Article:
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Healthy Roster provides patient engagement, care coordination, telemedicine and outreach tools for Sports Medicine, Orthopedics and other medical specialties. We enable patients to communicate with providers, reducing communication gaps, phone tag, and readmissions. Use with Home Health & SNF’s to manage CJR and Cardiac bundled payments.

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Filtering by Tag: specialization

Sports Specialization vs. Multiple Sports: What's Better?

Healthy Roster

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With more and more club teams and elite camps popping up in youth sports and pressure for success coming from many directions, it’s no surprise that young athletes and their families are choosing to “specialize” in one sport year-round instead of participating in multiple sports throughout the school year. Is one option better for young athletes or do both have an equal chance of helping athletes stay healthy and (for a few athletes) make it to the collegiate and professional levels?

Children who play one sport exclusively (single sport-specialization) have not only increased in number over the years, but they’re doing so at younger and younger ages. The American Academy of Physicians has emphasized that even if a child is focused on professional play (or even a college scholarship), participation in multiple sports still improves both the health of the child and even their overall performance. They recommend that children should have at least three months off from intensive sports and at least one day of rest a week.

There is also evidence that encouraging athletes to not specialize too young can lead to fewer overuse injuries, less emotional and physical burn-out, more exposure to different roles and accumulate more skills in a variety of environments. Plus, different sports require different mental mindsets and physical skills, which allows athletes to develop a more diverse skillset.

What about those who do make it to the pros?  Did specialization help them or not? A study released late in 2017 may provide answers to that.  It looked at 237 professional athletes in the NBA and compared those who were specializing in a single sport by high school versus those who spent high school playing a variety of sports.  36 were multi-sport athletes; 201 were single sport. The 37 who did not specialize in high school played in an average 78.4 percent of games, vs. 72.8 percent for single sport athletes. The multi-sport athletes were also less likely to sustain a major injury; 25 percent had one as opposed to 43 percent of single sport. Interestingly, 94 percent of multi-sport athletes were still active in the league, as opposed to 81.1 percent of the single sport ones.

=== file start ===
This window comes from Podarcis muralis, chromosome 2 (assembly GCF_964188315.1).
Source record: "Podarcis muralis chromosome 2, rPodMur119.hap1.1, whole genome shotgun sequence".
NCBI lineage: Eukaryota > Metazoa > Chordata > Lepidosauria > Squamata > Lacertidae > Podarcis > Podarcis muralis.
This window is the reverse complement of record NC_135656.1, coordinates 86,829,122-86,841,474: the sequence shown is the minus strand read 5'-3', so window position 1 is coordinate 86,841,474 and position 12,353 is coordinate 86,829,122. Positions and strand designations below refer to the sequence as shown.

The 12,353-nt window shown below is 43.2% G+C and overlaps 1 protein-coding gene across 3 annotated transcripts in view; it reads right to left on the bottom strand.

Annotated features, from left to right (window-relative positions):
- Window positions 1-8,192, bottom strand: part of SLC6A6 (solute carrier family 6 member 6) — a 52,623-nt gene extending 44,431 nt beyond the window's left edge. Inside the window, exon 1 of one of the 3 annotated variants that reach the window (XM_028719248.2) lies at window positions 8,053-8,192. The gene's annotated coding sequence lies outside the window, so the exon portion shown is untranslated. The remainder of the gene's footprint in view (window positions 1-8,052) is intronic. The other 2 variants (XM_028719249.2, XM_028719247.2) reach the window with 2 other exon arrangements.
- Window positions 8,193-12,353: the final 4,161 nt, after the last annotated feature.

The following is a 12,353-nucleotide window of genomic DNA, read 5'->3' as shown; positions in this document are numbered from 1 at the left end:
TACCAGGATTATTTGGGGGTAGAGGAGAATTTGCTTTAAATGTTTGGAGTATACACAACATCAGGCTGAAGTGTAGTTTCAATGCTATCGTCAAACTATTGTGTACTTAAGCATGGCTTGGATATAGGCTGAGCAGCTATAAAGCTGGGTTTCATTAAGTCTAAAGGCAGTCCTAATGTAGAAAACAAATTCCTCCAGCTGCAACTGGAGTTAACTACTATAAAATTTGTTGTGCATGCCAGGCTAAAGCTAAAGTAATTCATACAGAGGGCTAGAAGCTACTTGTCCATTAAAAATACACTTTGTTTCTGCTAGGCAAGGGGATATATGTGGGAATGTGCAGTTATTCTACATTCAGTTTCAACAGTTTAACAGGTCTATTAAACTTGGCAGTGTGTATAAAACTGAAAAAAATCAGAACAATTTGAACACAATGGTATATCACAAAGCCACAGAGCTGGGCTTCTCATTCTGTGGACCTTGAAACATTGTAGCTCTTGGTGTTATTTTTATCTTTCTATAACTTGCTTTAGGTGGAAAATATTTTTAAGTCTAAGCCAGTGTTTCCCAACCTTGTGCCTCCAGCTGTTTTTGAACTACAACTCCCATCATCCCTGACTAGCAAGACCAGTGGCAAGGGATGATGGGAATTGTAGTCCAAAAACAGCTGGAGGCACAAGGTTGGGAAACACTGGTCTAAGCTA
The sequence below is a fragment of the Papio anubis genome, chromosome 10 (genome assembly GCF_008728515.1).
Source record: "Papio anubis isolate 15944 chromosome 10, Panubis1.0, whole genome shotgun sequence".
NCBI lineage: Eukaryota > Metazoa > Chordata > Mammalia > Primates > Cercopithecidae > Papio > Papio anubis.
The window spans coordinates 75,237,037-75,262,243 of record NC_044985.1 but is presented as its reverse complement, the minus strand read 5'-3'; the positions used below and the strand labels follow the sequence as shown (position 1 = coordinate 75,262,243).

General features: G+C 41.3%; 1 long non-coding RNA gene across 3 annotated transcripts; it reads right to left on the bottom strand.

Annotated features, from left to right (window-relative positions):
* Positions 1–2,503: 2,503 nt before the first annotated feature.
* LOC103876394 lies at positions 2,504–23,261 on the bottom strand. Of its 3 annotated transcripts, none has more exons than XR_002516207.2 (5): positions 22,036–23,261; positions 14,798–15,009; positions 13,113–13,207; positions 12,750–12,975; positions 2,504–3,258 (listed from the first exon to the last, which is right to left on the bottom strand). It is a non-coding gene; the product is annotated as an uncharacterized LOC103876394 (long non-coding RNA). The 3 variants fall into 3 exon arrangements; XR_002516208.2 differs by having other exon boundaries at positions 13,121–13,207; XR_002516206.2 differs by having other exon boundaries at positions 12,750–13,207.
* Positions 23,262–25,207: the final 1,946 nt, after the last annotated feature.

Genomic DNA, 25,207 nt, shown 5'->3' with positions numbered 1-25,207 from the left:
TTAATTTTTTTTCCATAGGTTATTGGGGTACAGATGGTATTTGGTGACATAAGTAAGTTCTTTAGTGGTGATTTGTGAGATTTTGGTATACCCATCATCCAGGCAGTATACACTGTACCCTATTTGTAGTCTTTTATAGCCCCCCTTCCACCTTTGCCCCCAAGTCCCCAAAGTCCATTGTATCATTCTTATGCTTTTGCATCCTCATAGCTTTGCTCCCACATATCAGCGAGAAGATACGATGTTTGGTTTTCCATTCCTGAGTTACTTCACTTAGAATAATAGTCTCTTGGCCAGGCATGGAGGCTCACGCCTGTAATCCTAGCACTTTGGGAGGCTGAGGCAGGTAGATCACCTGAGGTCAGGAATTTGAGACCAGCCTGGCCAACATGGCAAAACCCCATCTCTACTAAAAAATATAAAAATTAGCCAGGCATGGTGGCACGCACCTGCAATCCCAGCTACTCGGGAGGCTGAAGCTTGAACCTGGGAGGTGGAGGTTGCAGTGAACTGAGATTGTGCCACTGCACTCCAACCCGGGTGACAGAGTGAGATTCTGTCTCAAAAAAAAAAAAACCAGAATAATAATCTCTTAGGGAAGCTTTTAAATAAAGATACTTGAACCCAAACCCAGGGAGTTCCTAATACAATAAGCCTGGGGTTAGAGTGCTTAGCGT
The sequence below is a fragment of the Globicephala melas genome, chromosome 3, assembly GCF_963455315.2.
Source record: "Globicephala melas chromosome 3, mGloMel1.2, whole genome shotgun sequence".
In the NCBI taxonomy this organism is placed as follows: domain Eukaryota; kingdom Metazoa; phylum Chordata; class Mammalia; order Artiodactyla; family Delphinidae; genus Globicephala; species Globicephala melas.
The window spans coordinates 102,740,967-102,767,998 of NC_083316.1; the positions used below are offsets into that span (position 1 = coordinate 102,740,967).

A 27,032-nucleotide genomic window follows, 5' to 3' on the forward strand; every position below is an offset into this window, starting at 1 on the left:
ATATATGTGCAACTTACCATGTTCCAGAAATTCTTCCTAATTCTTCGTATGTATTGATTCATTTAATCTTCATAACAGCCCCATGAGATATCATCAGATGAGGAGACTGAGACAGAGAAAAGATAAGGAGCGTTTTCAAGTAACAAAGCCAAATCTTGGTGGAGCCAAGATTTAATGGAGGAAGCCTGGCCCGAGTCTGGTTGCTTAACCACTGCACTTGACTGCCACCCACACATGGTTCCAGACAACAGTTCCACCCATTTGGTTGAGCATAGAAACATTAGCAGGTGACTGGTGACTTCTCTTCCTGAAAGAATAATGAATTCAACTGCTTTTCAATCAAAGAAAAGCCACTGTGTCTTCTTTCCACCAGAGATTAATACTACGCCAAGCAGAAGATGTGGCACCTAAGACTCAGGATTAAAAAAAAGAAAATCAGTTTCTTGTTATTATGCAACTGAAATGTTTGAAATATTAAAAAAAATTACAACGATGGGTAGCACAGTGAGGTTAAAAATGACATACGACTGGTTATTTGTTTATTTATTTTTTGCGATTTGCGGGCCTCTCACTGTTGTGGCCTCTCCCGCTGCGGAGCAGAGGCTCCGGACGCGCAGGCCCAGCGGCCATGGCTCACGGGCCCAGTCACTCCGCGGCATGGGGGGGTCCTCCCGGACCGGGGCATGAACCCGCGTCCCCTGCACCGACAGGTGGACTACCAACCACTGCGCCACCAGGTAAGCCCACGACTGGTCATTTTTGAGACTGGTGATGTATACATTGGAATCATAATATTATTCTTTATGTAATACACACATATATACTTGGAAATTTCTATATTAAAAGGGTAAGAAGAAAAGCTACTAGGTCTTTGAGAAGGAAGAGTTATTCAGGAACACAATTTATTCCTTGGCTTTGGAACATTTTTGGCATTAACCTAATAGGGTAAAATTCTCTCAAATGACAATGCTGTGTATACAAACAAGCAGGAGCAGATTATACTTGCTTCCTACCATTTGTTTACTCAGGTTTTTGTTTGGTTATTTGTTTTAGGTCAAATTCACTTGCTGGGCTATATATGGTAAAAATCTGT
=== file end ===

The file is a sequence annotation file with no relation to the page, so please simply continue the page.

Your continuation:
Despite encouraging young athletes to not specialize in one sport too early, sports medicine experts still agree that some degree of specialization is paramount for gaining elite skills. For some individual sports (such as gymnastics or diving), this could occur when children are still in their early adolescence, whereas intense training for many sports (including team sports and endurance events) should be delayed as long as possible in order to decrease psychological stress and/or overuse injuries. Similarly, specializing might help athletes achieve the 10,000-hour rule to reach peak performance or provide kids the opportunity to be a part of experiences only available to the most elite athletes.

So, what does this mean for parents, coaches and athletic trainers involved in a child’s athletic journey? Here are a few recommendations:

  1. Make sure athletes have multiple avenues for development. For some athletes, this might involve running track in the football offseason as a way to stay physically active without the full body contact that comes with football. For others, it might be playing more casual backyard soccer with friends in the summer instead of only participating in elite travel teams.

  2. Recognize what goals a child actually has and at what age those goals are generally attained. For example, a child who dreams of being the next Simone Biles would most likely specialize in gymnastics at an earlier age than a kid who wants to play basketball at the collegiate level.

  3. Encourage athletes to take time to rest and explore non-athletic interests to lower emotional burnout.

  4. Create a care circle of athletic trainers, parents, coaches, mentors, and physicians for an athlete who is hoping to compete at an elite level to monitor best practices and the athlete’s physical and mental well-being.

  5. Remember that organized sports are supposed to be fun and to always put the athlete’s well-being and choices at the forefront of any decisions on specialization.